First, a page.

Medill JOURneys replace annual global reporting class


Photo courtesy of Anika Patel

Students in Prof. Hopgood’s JOURney pose for a picture in San Francisco. The group traveled to San Francisco Feb. 10 to 14 as part of the class.

Joanne Haner, Assistant Photo Editor

When the pandemic halted global travel for JOUR 301: Journalism in Practice classes, the Medill School of Journalism, Media, Integrated Marketing Communications had to adapt.

The journalism school opted to restructure the program with domestic travel, offering a selection of “JOURneys” classes this winter and spring. Medill has historically offered global reporting opportunities as early as students’ sophomore year. These classes typically run during the Winter and Spring Quarters, allowing undergraduate students to travel abroad for a reporting trip during Spring Break.

Past global cohorts have traveled to China, Israel, Cuba and England. This year, JOURneys have domestic destinations like Wisconsin, Michigan, New York City and San Francisco. JOUR 301 is a required class for journalism majors, but JOURneys courses can also count as a 300-level journalism elective. This allows upperclassmen who missed out on global trips another chance to travel with Medill. 

“Being able to host forums safely overseas was not something we were confident we’d be able to do in the winter and spring,” said Kathleen Lee, Medill’s director of external projects and programs. 

Due to the reimagined travel component, Lee said Medill was able to offer more undergraduate short-term abroad programs than they have in the past. This year, there are seven JOURneys cohorts, while there may have been five global programs in past years. 

Medill Prof. Mei-Ling Hopgood has previously taught global programs for both undergraduate and graduate students. This winter, she is teaching a JOURney course titled “Exploring Asian American Stories,” a class centered on stories, culture, food and family ties in Asian communities, with a trip to San Francisco. 

“This year is different, not because of just the domestic part, but because of all the instability we have had to cope with,” Hopgood said. “The questions about how you teach a class plus integrate a meaningful trip has been complicated because we don’t know how things look on the ground where we’re going.”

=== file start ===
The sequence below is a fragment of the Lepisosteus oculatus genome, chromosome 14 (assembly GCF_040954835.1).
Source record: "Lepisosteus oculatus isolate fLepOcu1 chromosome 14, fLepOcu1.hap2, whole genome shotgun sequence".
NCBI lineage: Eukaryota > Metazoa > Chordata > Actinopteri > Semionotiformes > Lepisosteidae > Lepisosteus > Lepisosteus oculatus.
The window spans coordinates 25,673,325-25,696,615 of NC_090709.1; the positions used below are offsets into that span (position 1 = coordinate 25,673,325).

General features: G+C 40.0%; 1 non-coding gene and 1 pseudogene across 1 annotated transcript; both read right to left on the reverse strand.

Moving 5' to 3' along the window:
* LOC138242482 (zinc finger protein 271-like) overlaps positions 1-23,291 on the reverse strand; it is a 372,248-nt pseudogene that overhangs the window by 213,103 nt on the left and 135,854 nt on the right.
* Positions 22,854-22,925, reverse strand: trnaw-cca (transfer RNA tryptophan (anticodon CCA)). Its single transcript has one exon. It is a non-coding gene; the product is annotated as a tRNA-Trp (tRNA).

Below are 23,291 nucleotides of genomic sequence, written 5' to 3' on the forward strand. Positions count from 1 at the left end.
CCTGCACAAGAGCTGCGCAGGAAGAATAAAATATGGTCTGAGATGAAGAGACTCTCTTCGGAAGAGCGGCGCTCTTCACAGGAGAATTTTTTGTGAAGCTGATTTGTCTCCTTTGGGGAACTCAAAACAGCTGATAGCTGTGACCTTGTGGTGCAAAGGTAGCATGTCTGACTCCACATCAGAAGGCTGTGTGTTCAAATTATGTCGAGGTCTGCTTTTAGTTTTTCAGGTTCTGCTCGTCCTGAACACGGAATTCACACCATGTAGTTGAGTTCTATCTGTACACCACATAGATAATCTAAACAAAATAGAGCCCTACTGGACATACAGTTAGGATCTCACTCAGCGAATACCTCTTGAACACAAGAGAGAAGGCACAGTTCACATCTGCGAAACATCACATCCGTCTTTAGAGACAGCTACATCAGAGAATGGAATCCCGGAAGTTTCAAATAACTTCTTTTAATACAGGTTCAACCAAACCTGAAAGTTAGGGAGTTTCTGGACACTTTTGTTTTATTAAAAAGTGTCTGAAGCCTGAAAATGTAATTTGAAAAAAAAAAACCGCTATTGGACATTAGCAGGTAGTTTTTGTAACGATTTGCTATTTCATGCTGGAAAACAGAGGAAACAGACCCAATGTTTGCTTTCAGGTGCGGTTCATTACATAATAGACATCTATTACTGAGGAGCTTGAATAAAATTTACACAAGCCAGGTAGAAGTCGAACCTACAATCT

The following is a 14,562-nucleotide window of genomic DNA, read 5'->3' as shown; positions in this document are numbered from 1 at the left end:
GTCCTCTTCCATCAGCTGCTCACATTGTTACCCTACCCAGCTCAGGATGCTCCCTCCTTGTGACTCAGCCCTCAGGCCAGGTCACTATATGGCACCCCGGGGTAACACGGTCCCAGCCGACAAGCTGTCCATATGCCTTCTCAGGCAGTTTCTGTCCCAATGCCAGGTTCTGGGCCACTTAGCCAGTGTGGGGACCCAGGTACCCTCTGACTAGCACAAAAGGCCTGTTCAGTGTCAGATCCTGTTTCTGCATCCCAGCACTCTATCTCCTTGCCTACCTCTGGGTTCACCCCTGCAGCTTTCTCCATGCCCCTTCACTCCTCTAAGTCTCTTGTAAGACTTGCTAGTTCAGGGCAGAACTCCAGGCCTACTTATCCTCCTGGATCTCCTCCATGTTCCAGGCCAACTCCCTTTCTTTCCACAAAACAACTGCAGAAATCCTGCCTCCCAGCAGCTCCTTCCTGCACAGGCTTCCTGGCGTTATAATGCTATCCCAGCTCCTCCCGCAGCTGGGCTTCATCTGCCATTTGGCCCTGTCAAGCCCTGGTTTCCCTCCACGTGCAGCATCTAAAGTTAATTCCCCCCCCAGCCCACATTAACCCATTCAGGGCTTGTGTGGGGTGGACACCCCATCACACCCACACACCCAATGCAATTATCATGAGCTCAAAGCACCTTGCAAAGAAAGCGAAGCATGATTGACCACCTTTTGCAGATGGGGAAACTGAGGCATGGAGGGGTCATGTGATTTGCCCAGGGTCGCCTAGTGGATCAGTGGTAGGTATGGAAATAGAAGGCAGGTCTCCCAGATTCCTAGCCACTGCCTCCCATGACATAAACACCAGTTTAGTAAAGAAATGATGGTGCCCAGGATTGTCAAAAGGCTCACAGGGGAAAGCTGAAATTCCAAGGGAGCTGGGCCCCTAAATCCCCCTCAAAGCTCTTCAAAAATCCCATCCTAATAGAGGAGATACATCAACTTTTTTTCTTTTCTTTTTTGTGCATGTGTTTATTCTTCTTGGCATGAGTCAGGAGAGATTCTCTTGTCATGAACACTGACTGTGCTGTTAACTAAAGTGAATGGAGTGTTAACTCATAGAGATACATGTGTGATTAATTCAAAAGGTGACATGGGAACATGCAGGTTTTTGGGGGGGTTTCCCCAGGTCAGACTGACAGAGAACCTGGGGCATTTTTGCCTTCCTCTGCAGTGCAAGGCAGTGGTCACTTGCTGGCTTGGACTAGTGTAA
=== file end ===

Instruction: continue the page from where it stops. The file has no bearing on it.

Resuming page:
Hopgood said inability to plan ahead made course planning more difficult. One of the topics her class focuses on is food as a part of culture. When planning the trip, she said she wasn’t sure where they would be able to eat due to local COVID-19 regulations. 

Medill sophomore Michelle Hong, who is enrolled in Hopgood’s JOURney this quarter, said she was worried the trip would be delayed or canceled. 

“The whole class is concerned and trying to stay cognizant about trying to stay safe (COVID-wise) in this neighborhood and trying our best to not cause issues in another community,” Hong said. 

According to Lee, this year’s JOURneys must follow NU’s COVID-19 travel protocol, which requires following appropriate masking and social distancing guidelines. This, in addition to the University’s high vaccination rate, she said, has allowed them to continue with these travel programs. 

Lee said the future of JOURneys and Medill’s global courses has yet to be decided. For the time being, Medill and its professors are learning to operate under current circumstances. 

“We’re really trying to give students experiences that they have been missing over the last couple years,” Hopgood said. 

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Twitter: @joanne_n_h

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